The President of the Commission seems to be comfortable with this formula. And in just eight weeks in office, he has already shown that he will reserve the great international appointments, but that he will leave international politics largely in the hands of the States, whose visible head in Brussels is Michel.
“The European Union is made up of States and it is in the Council where the States have to decide on issues such as missions [en el exterior]Von der Leyen ignored last Friday in Zagreb when asked about the future of Sophia, the great military operation launched by the EU in the Mediterranean to combat irregular migration.
Operation Sophia has been extended until March of this year, but was rendered useless and without troops after Matteo Salvini’s arrival at the Italian Ministry of the Interior. Mogherini endeavored to maintain it, albeit in a testimonial way so that he could reactivate it later.
Von der Leyen has focused the priorities of his mandate (until 2024) in areas such as the environmental agenda (with the so-called Green Pact) and the digital market. In Juncker’s organizational chart, the High Representative and Vice-President of the Commission occupied a prominent place, below only the first vice-presidency. The new president of the Commission has appointed three executive vice presidents who are above the vice president of Foreign Affairs.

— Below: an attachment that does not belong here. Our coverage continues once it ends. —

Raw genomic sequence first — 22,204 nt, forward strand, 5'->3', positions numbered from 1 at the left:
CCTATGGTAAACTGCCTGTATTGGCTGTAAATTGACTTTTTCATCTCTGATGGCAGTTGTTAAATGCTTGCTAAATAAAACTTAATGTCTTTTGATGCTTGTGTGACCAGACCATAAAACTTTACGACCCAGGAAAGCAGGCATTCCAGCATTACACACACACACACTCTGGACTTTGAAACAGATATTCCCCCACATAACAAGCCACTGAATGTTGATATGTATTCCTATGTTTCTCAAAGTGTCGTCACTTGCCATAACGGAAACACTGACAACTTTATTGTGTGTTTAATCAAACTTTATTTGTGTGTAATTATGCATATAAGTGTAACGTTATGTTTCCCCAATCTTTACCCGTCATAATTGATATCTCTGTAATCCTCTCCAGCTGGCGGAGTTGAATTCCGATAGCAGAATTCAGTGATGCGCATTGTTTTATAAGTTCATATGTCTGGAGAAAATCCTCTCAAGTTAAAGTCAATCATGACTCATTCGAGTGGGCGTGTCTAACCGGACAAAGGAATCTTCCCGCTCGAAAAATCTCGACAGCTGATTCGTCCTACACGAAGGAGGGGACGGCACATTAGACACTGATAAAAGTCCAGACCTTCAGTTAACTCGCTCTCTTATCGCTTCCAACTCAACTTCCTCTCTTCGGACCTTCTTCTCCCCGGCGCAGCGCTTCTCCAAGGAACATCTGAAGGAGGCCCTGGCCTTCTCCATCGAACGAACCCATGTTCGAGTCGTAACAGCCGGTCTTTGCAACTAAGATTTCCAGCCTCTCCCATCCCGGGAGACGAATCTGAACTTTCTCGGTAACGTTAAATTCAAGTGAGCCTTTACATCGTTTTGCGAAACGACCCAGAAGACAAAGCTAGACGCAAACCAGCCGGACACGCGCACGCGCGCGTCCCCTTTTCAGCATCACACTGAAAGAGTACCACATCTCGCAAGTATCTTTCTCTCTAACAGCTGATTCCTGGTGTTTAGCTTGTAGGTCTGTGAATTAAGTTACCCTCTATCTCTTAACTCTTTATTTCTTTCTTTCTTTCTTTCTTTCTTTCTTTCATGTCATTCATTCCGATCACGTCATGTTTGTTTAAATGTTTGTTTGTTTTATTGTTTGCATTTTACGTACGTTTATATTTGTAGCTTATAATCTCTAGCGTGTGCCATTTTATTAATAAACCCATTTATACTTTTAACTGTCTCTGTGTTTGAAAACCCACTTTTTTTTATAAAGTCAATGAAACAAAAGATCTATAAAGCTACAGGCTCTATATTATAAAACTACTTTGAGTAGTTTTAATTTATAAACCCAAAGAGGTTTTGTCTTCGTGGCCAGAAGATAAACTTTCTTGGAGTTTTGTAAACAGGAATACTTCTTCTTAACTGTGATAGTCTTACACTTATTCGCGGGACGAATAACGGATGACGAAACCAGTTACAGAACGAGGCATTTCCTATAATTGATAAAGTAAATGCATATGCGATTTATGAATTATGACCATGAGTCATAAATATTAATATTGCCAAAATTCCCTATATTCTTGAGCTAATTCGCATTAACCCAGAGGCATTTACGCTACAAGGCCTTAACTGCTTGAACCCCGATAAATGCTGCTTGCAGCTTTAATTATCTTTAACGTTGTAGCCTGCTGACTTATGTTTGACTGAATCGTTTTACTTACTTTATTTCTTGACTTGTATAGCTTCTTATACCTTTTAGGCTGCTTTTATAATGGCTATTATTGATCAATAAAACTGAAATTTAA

In the face of Von der Leyen’s apparent disinterest in the foreign agenda, Michel has shown an international hyperactivity in recent weeks, especially as a result of the assassination of the Iranian general Qasem Soleimani by the United States and the escalation of the civil war in Libya.
“The EU’s priorities for the coming months are the Green Pact, the digital agenda and the negotiation of new budgets, but we cannot lower our guard abroad and encounter an external crisis that causes an internal political crisis as occurred with Syria ”, sources close to Michel justify the active international agenda of the President of the Council.
Michel was the first community leader to react after Soleimani’s death to ask for a stop to the escalation of tension. And last week he traveled to Istanbul and Cairo to try to defuse the Libyan crisis in separate meetings with Turkish President Recep Tayyip Erdogan and with Egyptian Abdelfatá al Sisi.
“The President of the Council intends to fully fulfill the mandate given him by the EU Treaty,” they point out in his team. Article 15 of that Treaty confers on it “the external representation of the Union in matters of common foreign and security policy, without prejudice to the powers of the High Representative.” The previous presidents, Herman van Rompuy and Donald Tusk, spent less time on this chapter (perhaps due to the very serious internal crises they faced), which left more space for Ashton or Mogherini.